Part One

It was a dark and stormy night. Well, that’s not wholly true and hopefully I’m not that cliche. It was raining and it was getting dark. I was on my bike headed hoe from work. I had stayed late at the Waddling Duck Cafe grading papers.
So, in case you had grand ideas after that first epic “It was a dark and stormy night,” you now know that it really wasn’t stormy, it was only kinda sorta dark and that I am some sort of teacher. And hey, remember that bike I am riding? It ain’t no harley, but it does have twelve speeds.
But don’t forget Indiana Jones was an educator.
Anyway, I’m pedaling my lame and boring self back home, its a ride I know well and have selected because it has a bike lane all the way to my house. Today I can hardly see, squinting my eyes against the not stormy rain and the almost dark makes the lines hard to see. Sill I’ve made the same ride countess times and in these conditions half a hundred times.
Then the sky flashed a bright red.
I could feel my insides being to heat up as if someone had reached inside me and turned the knob to up to broil. Looking up into the sky I saw a huge ball of, well, red. I would say fire but it didn’t appear to be burning, but it was obviously moving because of the glowing trail of red that was left behind it, sort of like waving a sparkler through the air on the Fourth of July, but much much bigger.
My body continued to heat up until I could hear the rain sizzle and evaporate on my skin. Then it stopped, I felt cool but I tingled all over as if my whole body had fallen asleep instead of just a leg or a foot. Everything in me felt disconnected and far away.
The light from, what I suppose was some kind of comet began to die away and then was barley visible behind the cloud cover.
I had just been sitting too long, I told myself, the sudden activity caused the burning feeling in me and the red ball, comet, thing was a symptom of increased blood flow to the head. Reading the same damn history report two hundred times will cause a lack of brain activity for anyone.
Thats when I heard the horn.
How long had I been staring up into the sky?
Too long. The maroon minivan, god ugly as it was, was bearing down on me. My body seemed to spaz and snap on the inside as everything reconnected again. For a split second I was whole again, but the maroon minivan had other plans.
I stared down the headlights racing toward me from my right. Well, I thought to myself, the kids didn’t kill me after all.
Then that knob was turned up again, I heated up, faster this time, the van was mere feet away when I leaped up from the pedals, kicked off the seat of my bike and watched wide eyed and dismayed as my bike was smashed to bits below me.
It was no harley, but I really liked it. It had twelve speeds.
There was a horrible crashing sound and the squeal of breaks seemed to finally reach my mind though they had long since found my ears. Time slowed down for me, as time seems to do every so often, as I watched the sudden and rapid dismantling of my beloved twelve speeder from ten feet in the air.
The minivan went by and I dropped from my apex along with the rain, splashing down in a shallow puddle. My body temperature was still high but it was bearable, like a low simmer rather than a rolling boil.
I stood up looking around, trying to get my bearings. Tall tress, a wholesome dark green were thick on either side of the intersection, the traffic light above me changed color, first yellow, then red reflected in the ever growing puddles all around me.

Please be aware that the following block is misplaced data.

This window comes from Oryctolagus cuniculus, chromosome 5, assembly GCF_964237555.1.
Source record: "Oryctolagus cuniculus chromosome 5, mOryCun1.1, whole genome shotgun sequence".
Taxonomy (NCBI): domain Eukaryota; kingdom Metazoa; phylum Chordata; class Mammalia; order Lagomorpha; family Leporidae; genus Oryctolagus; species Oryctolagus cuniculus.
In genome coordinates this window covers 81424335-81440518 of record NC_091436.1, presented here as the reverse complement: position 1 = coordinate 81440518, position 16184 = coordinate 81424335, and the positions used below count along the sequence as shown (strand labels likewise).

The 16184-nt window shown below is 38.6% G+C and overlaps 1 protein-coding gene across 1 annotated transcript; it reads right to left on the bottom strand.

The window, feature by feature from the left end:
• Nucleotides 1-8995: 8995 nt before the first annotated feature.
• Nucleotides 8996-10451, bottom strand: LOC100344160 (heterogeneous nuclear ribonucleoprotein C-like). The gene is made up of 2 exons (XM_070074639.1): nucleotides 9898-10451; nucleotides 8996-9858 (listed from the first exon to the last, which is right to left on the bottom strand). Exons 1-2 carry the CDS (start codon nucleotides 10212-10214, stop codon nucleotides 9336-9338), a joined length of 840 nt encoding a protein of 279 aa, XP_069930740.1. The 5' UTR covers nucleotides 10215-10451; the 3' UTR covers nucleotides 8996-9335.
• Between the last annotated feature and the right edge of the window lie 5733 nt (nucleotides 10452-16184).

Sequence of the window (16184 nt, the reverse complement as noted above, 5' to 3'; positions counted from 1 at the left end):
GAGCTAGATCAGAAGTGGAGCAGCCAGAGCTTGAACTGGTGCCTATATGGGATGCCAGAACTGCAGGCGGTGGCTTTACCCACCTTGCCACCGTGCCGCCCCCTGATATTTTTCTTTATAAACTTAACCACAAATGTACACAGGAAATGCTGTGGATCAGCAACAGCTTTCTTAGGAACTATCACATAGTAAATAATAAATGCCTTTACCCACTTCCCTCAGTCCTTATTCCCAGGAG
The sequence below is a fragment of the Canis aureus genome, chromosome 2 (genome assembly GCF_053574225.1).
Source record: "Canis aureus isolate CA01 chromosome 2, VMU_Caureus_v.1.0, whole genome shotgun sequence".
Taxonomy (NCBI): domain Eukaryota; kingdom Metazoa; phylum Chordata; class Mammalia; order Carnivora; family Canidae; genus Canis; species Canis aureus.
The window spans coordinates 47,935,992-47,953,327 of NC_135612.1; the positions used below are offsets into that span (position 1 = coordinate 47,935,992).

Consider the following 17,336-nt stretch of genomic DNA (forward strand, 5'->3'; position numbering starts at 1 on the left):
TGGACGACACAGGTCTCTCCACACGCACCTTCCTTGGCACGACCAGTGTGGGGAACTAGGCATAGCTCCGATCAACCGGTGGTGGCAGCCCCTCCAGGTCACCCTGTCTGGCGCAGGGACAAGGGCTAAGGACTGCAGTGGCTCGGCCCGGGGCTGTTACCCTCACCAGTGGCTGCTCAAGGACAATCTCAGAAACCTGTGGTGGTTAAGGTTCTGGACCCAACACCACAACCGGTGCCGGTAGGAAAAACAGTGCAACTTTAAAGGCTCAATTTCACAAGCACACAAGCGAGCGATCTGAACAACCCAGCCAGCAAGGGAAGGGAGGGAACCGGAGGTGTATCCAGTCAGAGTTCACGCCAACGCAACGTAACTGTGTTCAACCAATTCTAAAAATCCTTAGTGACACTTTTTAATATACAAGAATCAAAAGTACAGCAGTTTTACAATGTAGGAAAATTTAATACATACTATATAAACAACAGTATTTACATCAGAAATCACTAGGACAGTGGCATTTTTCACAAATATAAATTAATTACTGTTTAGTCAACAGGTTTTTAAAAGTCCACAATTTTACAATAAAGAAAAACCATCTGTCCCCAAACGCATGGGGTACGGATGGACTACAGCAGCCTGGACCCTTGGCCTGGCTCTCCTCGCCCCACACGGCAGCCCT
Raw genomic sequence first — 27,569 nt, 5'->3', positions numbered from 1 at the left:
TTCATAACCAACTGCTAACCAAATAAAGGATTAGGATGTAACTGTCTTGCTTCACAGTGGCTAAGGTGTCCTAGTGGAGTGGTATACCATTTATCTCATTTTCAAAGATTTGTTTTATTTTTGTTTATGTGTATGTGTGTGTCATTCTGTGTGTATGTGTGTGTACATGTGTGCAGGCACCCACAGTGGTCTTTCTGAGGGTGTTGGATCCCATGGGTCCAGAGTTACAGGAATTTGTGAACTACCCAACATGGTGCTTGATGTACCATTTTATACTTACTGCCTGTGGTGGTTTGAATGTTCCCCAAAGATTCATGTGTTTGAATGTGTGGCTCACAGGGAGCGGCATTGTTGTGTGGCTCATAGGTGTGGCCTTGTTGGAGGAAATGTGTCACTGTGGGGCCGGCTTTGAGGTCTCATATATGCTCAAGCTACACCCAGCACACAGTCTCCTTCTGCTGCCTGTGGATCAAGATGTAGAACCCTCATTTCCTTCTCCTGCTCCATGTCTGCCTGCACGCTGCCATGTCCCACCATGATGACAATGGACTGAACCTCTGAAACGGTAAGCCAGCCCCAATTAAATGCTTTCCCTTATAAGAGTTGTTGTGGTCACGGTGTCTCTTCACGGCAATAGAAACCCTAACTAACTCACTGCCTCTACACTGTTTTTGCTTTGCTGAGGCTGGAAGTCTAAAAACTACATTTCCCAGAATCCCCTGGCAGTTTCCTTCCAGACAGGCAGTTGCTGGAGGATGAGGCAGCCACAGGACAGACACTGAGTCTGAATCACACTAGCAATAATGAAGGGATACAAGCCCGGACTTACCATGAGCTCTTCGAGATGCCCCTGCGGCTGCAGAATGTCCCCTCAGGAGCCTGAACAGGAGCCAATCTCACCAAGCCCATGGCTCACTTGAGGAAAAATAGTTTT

The only car in sight was the minivan, now stopped cockeyed on the far end of the intersection. No driver had yet emerged. Probably sitting there preparing for the carnage outside, or perhaps this wasn’t their first run in with a cyclist and they were already on the phone with 911.
Should I Call 911? I thought to myself reaching into my pocket and pulling out my phone. Eight fifteen read the digital display.
The door to the minivan opened and out stepped a woman. SHe had vlonde hair and must have been in her mid to late twenties, but it was hard to tell with all the mascara running down from her eyes. I could hear here sobs over the soft pattering of rain.
She stood there staring at me sobbing. The puddles changed from red to green to yellow and back to red before she spoke.
“Did I hit you?”
“Yeah, but I’m pretty sure it was my fault.”
She looked as if she tried to smile but instead croaked out another sob. “Are you hurt?”
“No.” I answered.
“How?”
We still stood on opposite sides of the intersection, I think she thought I was a ghost.
“I don’t really know how, I jumped, but I don’t know how. Here, let me give you my information.” I said reaching into my back pocket.
She let out the loudest cry yet, “No, No!” she said fleeing back to her damaged van and driving away. Reversing out of the wreckage that was my bike.
I stood unmoving. The puddles began their color cycle again but this time I saw something different. In between the red, yellow, and green I could see myself and I was glowing, it was faint, but I was glowing.
I picked up the now zero speed remains of my bike. It was a crumpled wreck of aluminum with one wheel hanging loose and the other nowhere to be seen.
The walk home was long and wet I was soaked through by the early spring showers, but never once was I cold. I had watched the faint flow emanating from me die away as I walked but the heat never left.
As soon as I got home I striped off my wet clothes and went straight to bed.

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